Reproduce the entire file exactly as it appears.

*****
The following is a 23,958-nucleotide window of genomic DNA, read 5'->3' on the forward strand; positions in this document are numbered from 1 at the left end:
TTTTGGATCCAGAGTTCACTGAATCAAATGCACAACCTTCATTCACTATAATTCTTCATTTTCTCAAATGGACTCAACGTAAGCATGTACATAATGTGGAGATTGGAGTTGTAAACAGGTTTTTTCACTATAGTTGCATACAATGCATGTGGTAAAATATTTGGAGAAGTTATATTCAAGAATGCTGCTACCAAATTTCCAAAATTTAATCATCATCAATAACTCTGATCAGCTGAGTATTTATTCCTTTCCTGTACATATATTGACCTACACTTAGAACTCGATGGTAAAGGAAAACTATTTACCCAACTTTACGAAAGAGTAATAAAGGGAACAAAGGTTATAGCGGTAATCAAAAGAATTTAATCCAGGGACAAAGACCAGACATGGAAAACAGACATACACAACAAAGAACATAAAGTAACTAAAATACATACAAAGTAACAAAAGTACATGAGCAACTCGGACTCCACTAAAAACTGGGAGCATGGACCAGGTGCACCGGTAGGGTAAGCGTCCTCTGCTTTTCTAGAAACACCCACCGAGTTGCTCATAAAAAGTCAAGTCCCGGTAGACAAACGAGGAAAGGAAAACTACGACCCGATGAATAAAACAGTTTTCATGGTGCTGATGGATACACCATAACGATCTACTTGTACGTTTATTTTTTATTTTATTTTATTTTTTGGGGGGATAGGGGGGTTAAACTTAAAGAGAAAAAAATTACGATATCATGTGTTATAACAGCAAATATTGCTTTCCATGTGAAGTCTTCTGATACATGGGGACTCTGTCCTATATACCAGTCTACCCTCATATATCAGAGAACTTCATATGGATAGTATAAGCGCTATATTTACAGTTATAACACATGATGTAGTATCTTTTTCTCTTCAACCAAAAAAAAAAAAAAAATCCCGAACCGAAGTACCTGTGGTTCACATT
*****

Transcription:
The following is a 23,958-nucleotide window of genomic DNA, read 5'->3' on the forward strand; positions in this document are numbered from 1 at the left end:
TTTTGGATCCAGAGTTCACTGAATCAAATGCACAACCTTCATTCACTATAATTCTTCATTTTCTCAAATGGACTCAACGTAAGCATGTACATAATGTGGAGATTGGAGTTGTAAACAGGTTTTTTCACTATAGTTGCATACAATGCATGTGGTAAAATATTTGGAGAAGTTATATTCAAGAATGCTGCTACCAAATTTCCAAAATTTAATCATCATCAATAACTCTGATCAGCTGAGTATTTATTCCTTTCCTGTACATATATTGACCTACACTTAGAACTCGATGGTAAAGGAAAACTATTTACCCAACTTTACGAAAGAGTAATAAAGGGAACAAAGGTTATAGCGGTAATCAAAAGAATTTAATCCAGGGACAAAGACCAGACATGGAAAACAGACATACACAACAAAGAACATAAAGTAACTAAAATACATACAAAGTAACAAAAGTACATGAGCAACTCGGACTCCACTAAAAACTGGGAGCATGGACCAGGTGCACCGGTAGGGTAAGCGTCCTCTGCTTTTCTAGAAACACCCACCGAGTTGCTCATAAAAAGTCAAGTCCCGGTAGACAAACGAGGAAAGGAAAACTACGACCCGATGAATAAAACAGTTTTCATGGTGCTGATGGATACACCATAACGATCTACTTGTACGTTTATTTTTTATTTTATTTTATTTTTTGGGGGGATAGGGGGGTTAAACTTAAAGAGAAAAAAATTACGATATCATGTGTTATAACAGCAAATATTGCTTTCCATGTGAAGTCTTCTGATACATGGGGACTCTGTCCTATATACCAGTCTACCCTCATATATCAGAGAACTTCATATGGATAGTATAAGCGCTATATTTACAGTTATAACACATGATGTAGTATCTTTTTCTCTTCAACCAAAAAAAAAAAAAAAATCCCGAACCGAAGTACCTGTGGTTCACATT